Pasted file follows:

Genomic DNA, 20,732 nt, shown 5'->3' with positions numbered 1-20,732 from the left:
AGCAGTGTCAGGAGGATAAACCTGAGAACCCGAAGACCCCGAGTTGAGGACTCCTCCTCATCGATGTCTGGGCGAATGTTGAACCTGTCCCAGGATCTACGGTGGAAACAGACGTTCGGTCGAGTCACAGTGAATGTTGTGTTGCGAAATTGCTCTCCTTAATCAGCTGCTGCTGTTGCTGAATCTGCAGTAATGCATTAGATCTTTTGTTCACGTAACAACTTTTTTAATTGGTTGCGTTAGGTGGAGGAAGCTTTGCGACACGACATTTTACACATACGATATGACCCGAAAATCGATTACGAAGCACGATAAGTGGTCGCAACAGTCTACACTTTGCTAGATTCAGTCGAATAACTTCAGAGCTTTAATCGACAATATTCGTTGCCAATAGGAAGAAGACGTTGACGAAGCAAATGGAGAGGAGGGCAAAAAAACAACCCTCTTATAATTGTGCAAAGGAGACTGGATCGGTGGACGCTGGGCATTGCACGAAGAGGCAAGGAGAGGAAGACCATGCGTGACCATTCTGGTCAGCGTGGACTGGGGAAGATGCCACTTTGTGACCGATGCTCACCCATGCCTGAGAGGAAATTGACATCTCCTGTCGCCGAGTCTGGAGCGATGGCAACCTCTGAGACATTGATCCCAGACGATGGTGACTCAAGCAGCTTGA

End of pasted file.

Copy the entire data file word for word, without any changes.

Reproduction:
Genomic DNA, 20,732 nt, shown 5'->3' with positions numbered 1-20,732 from the left:
AGCAGTGTCAGGAGGATAAACCTGAGAACCCGAAGACCCCGAGTTGAGGACTCCTCCTCATCGATGTCTGGGCGAATGTTGAACCTGTCCCAGGATCTACGGTGGAAACAGACGTTCGGTCGAGTCACAGTGAATGTTGTGTTGCGAAATTGCTCTCCTTAATCAGCTGCTGCTGTTGCTGAATCTGCAGTAATGCATTAGATCTTTTGTTCACGTAACAACTTTTTTAATTGGTTGCGTTAGGTGGAGGAAGCTTTGCGACACGACATTTTACACATACGATATGACCCGAAAATCGATTACGAAGCACGATAAGTGGTCGCAACAGTCTACACTTTGCTAGATTCAGTCGAATAACTTCAGAGCTTTAATCGACAATATTCGTTGCCAATAGGAAGAAGACGTTGACGAAGCAAATGGAGAGGAGGGCAAAAAAACAACCCTCTTATAATTGTGCAAAGGAGACTGGATCGGTGGACGCTGGGCATTGCACGAAGAGGCAAGGAGAGGAAGACCATGCGTGACCATTCTGGTCAGCGTGGACTGGGGAAGATGCCACTTTGTGACCGATGCTCACCCATGCCTGAGAGGAAATTGACATCTCCTGTCGCCGAGTCTGGAGCGATGGCAACCTCTGAGACATTGATCCCAGACGATGGTGACTCAAGCAGCTTGA